Catholic thinker rejects Vatican demand for rewrite: Article criticizes Vatican's attitute toward other churches
A prominent Roman Catholic theologian in Poland has rejected a demand from the Vatican’s Congregation for the Doctrine of the Faith that he retract and rewrite an article criticizing its attitude toward other Christian churches.
“It’s another sad story about how Rome sends out condemnations of theologians,” said Waclaw Hryniewicz, a founding member of an international commission for theological dialogue between the Orthodox and Catholic churches.
“I was told disciplinary sanctions would be imposed on me if I did not recall and renounce my unfair, unjust and disrespectful language about the congregation. I do not know what this means—maybe just a publishing ban or excommunication for disobedience,” said Hryniewicz in an interview.
The Vatican’s Congregation for the Doctrine of the Faith defends theological orthodoxy. Cardinal Joseph Ratzinger, now Pope Benedict XVI, once headed the body.
Hryniewicz, a member of the Oblates of Mary Immaculate order, retired in 2005 from the faculty of Poland’s Catholic University of Lublin. His article, “The Savior uses many tunes,” was published in Open Theology, an online interfaith journal based in London. The theologian criticized a June 2007 Vatican document reaffirming the Catholic view that Protestant denominations are not churches “in the proper sense.”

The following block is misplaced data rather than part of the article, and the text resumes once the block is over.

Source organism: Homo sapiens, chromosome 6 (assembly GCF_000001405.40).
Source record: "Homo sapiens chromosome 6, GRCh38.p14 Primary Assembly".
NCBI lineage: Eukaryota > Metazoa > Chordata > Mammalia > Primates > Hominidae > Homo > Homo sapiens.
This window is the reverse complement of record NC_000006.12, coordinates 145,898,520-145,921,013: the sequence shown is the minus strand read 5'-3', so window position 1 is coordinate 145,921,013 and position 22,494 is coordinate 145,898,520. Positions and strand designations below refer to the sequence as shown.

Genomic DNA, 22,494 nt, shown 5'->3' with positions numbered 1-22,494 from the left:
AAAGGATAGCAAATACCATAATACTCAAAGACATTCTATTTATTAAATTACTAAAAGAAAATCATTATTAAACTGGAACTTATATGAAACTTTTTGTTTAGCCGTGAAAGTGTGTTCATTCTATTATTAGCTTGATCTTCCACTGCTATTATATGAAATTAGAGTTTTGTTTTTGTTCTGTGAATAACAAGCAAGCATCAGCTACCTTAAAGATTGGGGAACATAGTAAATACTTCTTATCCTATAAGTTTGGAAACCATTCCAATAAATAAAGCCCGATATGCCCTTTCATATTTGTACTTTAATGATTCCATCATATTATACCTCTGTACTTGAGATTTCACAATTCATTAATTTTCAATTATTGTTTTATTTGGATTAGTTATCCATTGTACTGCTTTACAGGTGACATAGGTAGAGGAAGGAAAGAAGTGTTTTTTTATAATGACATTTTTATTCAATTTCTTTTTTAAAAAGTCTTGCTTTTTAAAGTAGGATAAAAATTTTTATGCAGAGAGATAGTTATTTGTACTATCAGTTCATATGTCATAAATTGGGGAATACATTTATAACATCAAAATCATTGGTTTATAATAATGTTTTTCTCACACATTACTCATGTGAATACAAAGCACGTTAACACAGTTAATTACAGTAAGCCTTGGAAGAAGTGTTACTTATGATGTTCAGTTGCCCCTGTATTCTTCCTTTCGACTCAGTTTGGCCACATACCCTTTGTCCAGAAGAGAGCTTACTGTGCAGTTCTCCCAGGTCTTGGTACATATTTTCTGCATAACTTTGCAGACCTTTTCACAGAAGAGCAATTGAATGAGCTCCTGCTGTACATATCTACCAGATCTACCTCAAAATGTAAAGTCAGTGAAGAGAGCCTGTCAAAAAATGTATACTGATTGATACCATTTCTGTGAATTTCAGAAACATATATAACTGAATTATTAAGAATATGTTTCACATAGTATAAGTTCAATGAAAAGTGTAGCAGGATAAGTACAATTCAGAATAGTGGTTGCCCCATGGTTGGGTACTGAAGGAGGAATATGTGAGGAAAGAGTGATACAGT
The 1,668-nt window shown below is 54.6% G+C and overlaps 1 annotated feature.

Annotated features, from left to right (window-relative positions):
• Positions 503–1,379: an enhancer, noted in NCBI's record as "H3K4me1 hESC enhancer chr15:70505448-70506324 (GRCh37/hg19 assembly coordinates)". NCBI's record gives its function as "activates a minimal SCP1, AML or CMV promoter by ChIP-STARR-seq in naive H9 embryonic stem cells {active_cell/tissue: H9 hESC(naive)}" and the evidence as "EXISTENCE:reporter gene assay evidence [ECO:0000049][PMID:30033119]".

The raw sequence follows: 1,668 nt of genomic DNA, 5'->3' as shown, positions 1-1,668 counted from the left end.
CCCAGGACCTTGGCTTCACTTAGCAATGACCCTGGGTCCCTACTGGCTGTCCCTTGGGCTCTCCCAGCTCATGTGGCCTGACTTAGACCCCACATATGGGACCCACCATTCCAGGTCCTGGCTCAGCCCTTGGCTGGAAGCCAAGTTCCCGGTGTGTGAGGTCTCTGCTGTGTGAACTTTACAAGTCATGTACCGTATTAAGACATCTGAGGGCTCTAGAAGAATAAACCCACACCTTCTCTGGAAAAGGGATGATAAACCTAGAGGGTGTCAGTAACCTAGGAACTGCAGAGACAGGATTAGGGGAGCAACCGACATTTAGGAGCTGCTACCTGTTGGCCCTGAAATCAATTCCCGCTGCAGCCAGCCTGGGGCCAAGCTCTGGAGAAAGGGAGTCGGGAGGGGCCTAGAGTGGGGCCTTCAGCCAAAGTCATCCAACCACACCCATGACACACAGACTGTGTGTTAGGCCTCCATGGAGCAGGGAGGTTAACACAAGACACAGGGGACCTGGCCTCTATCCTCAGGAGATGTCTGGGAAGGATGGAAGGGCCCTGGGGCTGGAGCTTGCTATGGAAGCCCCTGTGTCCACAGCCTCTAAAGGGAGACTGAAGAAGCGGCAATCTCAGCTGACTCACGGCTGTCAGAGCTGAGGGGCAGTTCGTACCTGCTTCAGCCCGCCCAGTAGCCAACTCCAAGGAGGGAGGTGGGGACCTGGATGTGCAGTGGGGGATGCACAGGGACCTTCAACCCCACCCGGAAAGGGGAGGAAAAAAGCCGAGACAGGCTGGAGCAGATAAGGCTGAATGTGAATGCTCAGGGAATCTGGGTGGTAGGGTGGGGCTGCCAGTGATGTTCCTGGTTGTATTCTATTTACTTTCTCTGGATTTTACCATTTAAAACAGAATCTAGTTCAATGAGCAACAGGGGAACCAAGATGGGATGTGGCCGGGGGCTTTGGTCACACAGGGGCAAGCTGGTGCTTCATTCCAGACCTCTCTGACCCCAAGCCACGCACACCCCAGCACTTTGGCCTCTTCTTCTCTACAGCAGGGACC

Hryniewicz wrote that the Vatican document represented a “serious regression” by reflecting attitudes common before the Second Vatican Council, which introduced reforms in the Catholic Church in the 1960s.
Archbishop Angelo Amato, secretary of the church’s doctrinal congregation, had complained that the article lacked “scientific and methodological rigor” and was “perceived as showing little respect for the authority” of the Vatican body.
Hryniewicz was given a three-month deadline to submit a new article to “competent superiors” for approval. However, he told his order he would not write “clarifications or rectifications” and said other leading Catholics share his disappointment with the Vatican’s stance.
“My only intention was to share the pain and sorrow of many Protestant sisters and brothers in the Christian faith very profoundly hurt by the Vatican statement,” the 72-year-old said in a March 26 letter.
Archbishop Jeremiasz Achimiuk, the Orthodox president of the Polish Ecumenical Council, which groups seven non-Catholic denominations, said he was “deeply saddened” by the attack on Hryniewicz. The worldwide ecumenical movement owes “a great deal” to the priest’s work, he added. –Jonathan Luxmore, Ecumenical News International